Occasionally, we run into some places that are just difficult to get to based on their location in relation to our house. We have, on 3 occasions, resorted to Uber. I’m not a fan of  getting into strangers’ cars and said stranger offering me mints. My kids find it enchanting and lost their minds when they got FREE bottles of water in the Uber. We can’t all fit in a typical Uber, so it isn’t really a typical option. However, we’ve done it a few times to the kids’ delight.

One day we were going surfing and our friend was joining us.  She offered to pick us up IN HER CAR and drive us. It was like she offered us a million dollars. It was crazy how fast we got to that beach. It’s now foreign to us to actually be IN a car and get somewhere fast. It’s a treat. We got to ride in another friend’s car recently when they picked us up from somewhere nearby and brought us to their house. I’d been to their house a couple of times, but only via ferry.  I had never seen or knew how it looked to drive up to their house by roads. It was a different world. Luke slept at their house one night and went with them to drop the kids off at school. We had a million questions for Luke about this. We were fascinated he had been in a car and they had driven over the Harbour Bridge to get to school. None of the rest of us had even been on the bridge.  Since then, we have walked across it and taken a train across it. The rest of us haven’t done it by car. Lucky Luke!

Someday we will tell stories and stories of our bus rides. Or we may keep them between us. What happens on the bus; stays on the bus?!?!?! I can tell you that our bus time has been a source of bonding. We usually go to the back row where there are 5 seats across. That means the little 2 each get a window and Elle sits smack in the middle with parents on either side of her. However, the kids end up talking over us playing games. A favorite game is “I’m thinking of a person.” Many of you reading this have been the “person.” If you play with Luke, he will always guess 3 people first…Colton, Uncle Michael and Elvis (so don’t choose any of those.)  They also play the rivotting game, “I’m thinking of a number.”  Sometimes they tell jokes. Elle and Luke tell Mae stories that are to-die-for adorable and Mae couldn’t love this more. Sometimes everyone is grumpy and quiet…or hot or wet or tired. It isn’t always pleasant, and we always can’t wait to get off. One night we were stuck in bus traffic, so Elle and Wes did get off and walked home. It gets us where we need to go and the bus has been a big part of our adventure of living in Sydney.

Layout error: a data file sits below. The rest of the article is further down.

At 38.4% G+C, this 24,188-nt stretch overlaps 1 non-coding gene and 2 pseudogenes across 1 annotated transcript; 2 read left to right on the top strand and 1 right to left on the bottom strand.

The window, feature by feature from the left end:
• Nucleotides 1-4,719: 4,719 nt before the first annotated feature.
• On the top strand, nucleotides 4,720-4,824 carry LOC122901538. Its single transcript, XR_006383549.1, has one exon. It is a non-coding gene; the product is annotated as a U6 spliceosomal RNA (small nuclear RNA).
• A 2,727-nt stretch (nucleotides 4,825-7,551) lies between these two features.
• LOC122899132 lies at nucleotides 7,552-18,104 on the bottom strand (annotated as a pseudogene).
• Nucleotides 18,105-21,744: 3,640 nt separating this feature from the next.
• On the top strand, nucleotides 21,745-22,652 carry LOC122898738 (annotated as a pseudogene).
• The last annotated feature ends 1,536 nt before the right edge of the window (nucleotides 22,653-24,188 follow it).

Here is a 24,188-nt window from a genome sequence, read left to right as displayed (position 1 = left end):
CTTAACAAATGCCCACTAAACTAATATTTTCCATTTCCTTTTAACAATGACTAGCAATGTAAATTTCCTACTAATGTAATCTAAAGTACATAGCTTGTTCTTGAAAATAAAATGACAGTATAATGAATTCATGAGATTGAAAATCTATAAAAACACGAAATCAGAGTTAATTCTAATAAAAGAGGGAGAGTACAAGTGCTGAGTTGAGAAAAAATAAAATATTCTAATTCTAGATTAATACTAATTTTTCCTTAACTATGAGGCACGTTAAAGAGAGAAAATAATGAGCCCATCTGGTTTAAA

I feel like I’ve gotten used to this lifestyle, and I don’t mind it for me personally. A family of 5 is a different story.  Personally, I like sitting back and just arriving at my destination. I like not dealing with parking lots and traffic. I can read on the bus and chat with my family.  I find it a fun challenge to find our way places. One day I took a bus to go shopping (alone) and couldn’t find what I needed. I was wandering around inside a shopping mall, and next thing I knew I was at a train station. So I hopped on. Eleven minutes later (and one chapter in my book), I was at a new shopping area. I can count on one hand the number of times I’ve traveled around sans kids. I don’t even miss having a car for grocery shopping.  We get to cut out the whole step of taking bags out to the car and loading and unloading them. I just walk up the hill. I can carry a lot of bags at one time and sometimes I don’t buy something because I can tell my basket is full of “heavy” or “bulky” things. We could shop online, but I enjoy daily trips for groceries. It’s also my “alone time.”

I didn’t realize how not having a car would be such a big deal. It affects us daily and everytime we want to go somewhere outside of Coogee. It’s been a learning experience about public transportation, but we’ve also learned other valuable lessons as we journey around Sydney on the 374, 373, 370, m50, etc… Life lessons.